I considered lacing this ink with diethyl ether, for context. I inherited the ability but opted to spare you the experience. It has an unmatched penetrating “solventy” odor, a sweet alcoholic cocktail with notes of institutional disinfectant and dread disease. It was the most popular general anesthetic during the 19th century through the 1950’s. It is more flammable than, well, anything else. Fumes will render you unconscious and immobile in seconds. Side effects include debilitating headaches, nausea, uncontrollable salivation, cardiac arrhythmia, and maybe death. Those vapors hung about, ever-present throughout my youth.
Organic solvents are only part of this story. It is more about the man that wielded them, Gilbert Jay Srb. There are about 160 people with the Srb surname in the USA, 80 in the Czech Republic and 40 in Austria. There are a few more scattered about having no issue with disregarding vowels.
“Gil” was born five miles north of Dodge, Nebraska in 1895. Everyone on the farm was a musician. Gil was set apart by his ability to play baseball. He was scouted by the St. Louis Cardinals while playing for the semi-pro Hastings All-Stars. Three Srb brothers attended Creighton University, Gilbert Jay M.D. bass horn, piano and accordion; Joseph M.D. trombone; and Adolf, M.D. trumpet and baton. Brother Jerome received a Ph.D. in Agronomy from the University of Nebraska and later became a Professor there. Jerome was accomplished on the violin and baritone horn. The brothers perpetuated the tradition of having a Czech Orchestra play at funerals. The Srb Orchestra was revered in the Corn Belt. Omaha to North Platte, Sioux City to Rolla; the mid-west Czech colonies would compete for their presence. Twelve of their Czech arrangements were memorialized in vinyl during the 1970s, a posthumous homage. I have the cassette edition.
Gil married Esther Simonson, whose parents emigrated from Odense, Denmark and homesteaded near Hampton. Esther attended Dana College and The Lord Lister Hospital in Omaha for her R.N. They tended to the health of the rural Nebraska community for 50 years. It is rumored that Gil delivered more Nebraska babies than anyone else, ever.
Their practice remained in Dodge, on Main Street. A shotgun store front; waiting room, examination, and the dark room, locked and full of sera, sulfa, salves and silver nitrate. The door with an obscured glass pane proclaiming PRIVATE separated the residence from the practice. One had to wade past the ailing citizens in the waiting room, through a cloud of ether, most frequently immobilizing a hapless farmer requiring sutures, to get to the living area. A parlor, bedrooms and at the very back, a kitchen with the ceaselessly boiling pot of ground glass syringes.
Here, Gilbert, Esther, son Rodney Lee, nicknamed Knute to his family, Mogen to his closest buddies, and their daughter Janet made their home. Knute was killed in action in Korea, 1951. I was born to Janet a year later and everyone in town, to this day, calls me Knute or Tommy Srb, neither of which is my name. Gil and Esther liked to travel. Road trips to Los Angeles to visit Esther’s siblings and touring up and down the Pacific Coast Highway were a favorite.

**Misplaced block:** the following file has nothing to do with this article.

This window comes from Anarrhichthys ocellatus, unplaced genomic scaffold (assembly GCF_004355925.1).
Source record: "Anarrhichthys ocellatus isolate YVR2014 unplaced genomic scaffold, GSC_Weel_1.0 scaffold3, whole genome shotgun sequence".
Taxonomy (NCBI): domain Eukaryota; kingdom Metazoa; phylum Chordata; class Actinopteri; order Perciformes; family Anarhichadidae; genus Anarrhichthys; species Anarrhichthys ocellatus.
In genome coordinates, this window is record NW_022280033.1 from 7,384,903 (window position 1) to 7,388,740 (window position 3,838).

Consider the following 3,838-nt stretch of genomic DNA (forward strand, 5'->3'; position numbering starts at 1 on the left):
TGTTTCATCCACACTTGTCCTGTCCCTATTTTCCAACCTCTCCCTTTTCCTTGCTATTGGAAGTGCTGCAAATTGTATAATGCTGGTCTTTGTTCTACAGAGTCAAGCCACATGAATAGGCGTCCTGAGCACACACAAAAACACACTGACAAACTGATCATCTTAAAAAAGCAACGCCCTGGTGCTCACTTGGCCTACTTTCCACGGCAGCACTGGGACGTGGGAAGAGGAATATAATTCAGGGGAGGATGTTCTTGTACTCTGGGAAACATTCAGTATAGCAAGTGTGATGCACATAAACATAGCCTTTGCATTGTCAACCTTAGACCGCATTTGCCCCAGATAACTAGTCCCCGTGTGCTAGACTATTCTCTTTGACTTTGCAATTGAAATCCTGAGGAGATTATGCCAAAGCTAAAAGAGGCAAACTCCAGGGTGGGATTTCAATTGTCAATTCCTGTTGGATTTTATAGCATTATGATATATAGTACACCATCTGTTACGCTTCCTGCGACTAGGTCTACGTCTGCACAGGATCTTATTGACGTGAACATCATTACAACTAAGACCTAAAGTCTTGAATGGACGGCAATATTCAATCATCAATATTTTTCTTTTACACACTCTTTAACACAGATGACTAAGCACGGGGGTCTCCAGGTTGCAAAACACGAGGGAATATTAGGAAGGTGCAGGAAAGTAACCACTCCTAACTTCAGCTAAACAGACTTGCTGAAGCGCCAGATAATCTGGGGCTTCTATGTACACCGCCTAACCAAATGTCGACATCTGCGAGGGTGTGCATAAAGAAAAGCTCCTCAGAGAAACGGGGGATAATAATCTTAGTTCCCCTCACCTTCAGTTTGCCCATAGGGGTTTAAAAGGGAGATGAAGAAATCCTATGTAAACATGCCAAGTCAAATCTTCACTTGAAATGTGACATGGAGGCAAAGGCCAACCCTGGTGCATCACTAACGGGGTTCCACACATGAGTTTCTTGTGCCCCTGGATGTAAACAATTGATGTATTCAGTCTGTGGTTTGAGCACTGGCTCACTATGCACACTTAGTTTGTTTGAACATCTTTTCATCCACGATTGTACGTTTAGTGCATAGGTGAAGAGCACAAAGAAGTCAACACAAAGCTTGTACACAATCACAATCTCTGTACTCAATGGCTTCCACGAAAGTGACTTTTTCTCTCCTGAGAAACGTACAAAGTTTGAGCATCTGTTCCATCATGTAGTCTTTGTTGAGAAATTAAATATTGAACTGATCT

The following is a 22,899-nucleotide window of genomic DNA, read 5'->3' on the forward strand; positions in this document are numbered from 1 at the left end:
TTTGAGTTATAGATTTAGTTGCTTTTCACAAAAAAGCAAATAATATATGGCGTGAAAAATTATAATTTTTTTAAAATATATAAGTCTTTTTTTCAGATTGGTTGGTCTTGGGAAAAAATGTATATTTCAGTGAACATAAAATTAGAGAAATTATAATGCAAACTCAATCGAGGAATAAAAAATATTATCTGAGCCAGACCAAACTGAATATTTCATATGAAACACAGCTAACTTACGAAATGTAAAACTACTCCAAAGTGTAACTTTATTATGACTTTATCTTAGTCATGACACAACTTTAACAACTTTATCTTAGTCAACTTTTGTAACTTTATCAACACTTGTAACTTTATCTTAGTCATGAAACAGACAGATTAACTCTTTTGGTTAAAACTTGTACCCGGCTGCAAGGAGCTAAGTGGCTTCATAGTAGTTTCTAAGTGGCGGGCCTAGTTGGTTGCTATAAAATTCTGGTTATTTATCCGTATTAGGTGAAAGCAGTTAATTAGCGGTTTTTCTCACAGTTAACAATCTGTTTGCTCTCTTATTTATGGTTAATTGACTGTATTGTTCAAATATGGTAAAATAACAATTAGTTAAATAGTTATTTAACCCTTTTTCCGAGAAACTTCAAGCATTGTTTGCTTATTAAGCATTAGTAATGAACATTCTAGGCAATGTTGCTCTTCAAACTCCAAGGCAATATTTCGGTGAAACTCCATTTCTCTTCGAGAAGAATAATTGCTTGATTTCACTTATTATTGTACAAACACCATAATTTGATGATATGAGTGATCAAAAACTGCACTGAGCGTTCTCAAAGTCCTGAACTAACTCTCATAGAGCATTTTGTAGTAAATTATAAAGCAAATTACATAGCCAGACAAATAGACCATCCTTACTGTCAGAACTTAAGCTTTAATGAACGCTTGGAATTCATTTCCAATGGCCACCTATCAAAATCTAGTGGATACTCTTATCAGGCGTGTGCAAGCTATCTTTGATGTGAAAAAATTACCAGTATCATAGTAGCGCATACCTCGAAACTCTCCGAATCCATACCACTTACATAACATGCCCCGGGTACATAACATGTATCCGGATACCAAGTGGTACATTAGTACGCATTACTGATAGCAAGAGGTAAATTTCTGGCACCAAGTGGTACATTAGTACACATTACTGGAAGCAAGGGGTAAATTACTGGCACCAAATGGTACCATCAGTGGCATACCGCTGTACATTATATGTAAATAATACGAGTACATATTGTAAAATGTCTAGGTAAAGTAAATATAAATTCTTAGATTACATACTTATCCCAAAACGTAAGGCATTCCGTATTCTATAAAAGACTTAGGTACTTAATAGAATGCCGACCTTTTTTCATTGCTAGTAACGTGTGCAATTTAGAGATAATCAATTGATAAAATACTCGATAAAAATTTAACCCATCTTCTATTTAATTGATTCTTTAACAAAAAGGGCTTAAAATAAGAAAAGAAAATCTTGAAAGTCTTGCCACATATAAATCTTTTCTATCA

When families were strapped, Gil and Esther accepted farm products in lieu of cash, for medical services, but only if offered. As the string of townships bristled over Catholics marrying Lutherans, Germans marrying anyone, bankers abusing the needy, the weather abusing the farmers, Gil elevated himself and family above it all, a selfless commitment to serving his neighbors.
The Office was open every day but Thursday. Thursday; rounds at Omaha hospitals, a haircut or a quick visit to the AKSARBEN horse track. Dinner at an Omaha steakhouse was mandatory. He saw patients until midnight on Saturday. On that night farms would empty into town to do business, buy groceries, a concert and popcorn on Main Street and a dance at the Auditorium. After treatment Gil was famous for saying, “that will be a dollar if you have one” easing an already traumatic encounter. The top right hand desk drawer in the examination room held nickels reserved for any child that ventured in there. A nickel could get you a single scoop ice cream cone at Shulte’s Tavern two doors down.
Gil bought a new Chrysler Imperial or New Yorker every couple years. This seemed extravagant and Gil got a kick out of people’s reaction to the finned and chromed beasts. Gil was the only emergency medical responder for two counties. He needed speed and space to transport patients to Westpoint, Omaha, and for the most dire cases, Rochester, Minnesota. He drove fast and skillfully. The State Troopers knew him, his cars, and his license plate, 5-4040. His plate never changed but the cars did. From about age 10 until his 30’s, Joe rode with Gil when Gil gave him the high sign. Joe was strong and real smart. Most importantly, Joe was a universal blood donor; he was my Dad. Gil and Joe had some exciting adventures, but kept their stories just between themselves. There were 600 residents in Dodge, Nebraska. Eventually stories leaked out and I sopped them up.
With big cars came the big show, Gil wore suits, and white shirts and a grey felt fedora, like George Raft. He had a high polish silver H.N. White e flat bass horn, and a $6.00 blue zircon pinky ring that looked like the real deal. Gil sported a gold Rolex that he picked up in Europe while reconnecting with family. He played cards as well as he played that bass horn. No child went without a musical instrument if they needed one, and nobody suffered in any way if he could help out. Now I play his bass horn and my daughter has that ring. My brother wears Gil’s watch. There are not many people still around that remember Gilbert Jay Srb, but Gil and his diethyl ether are the reason that lot of people are around at all.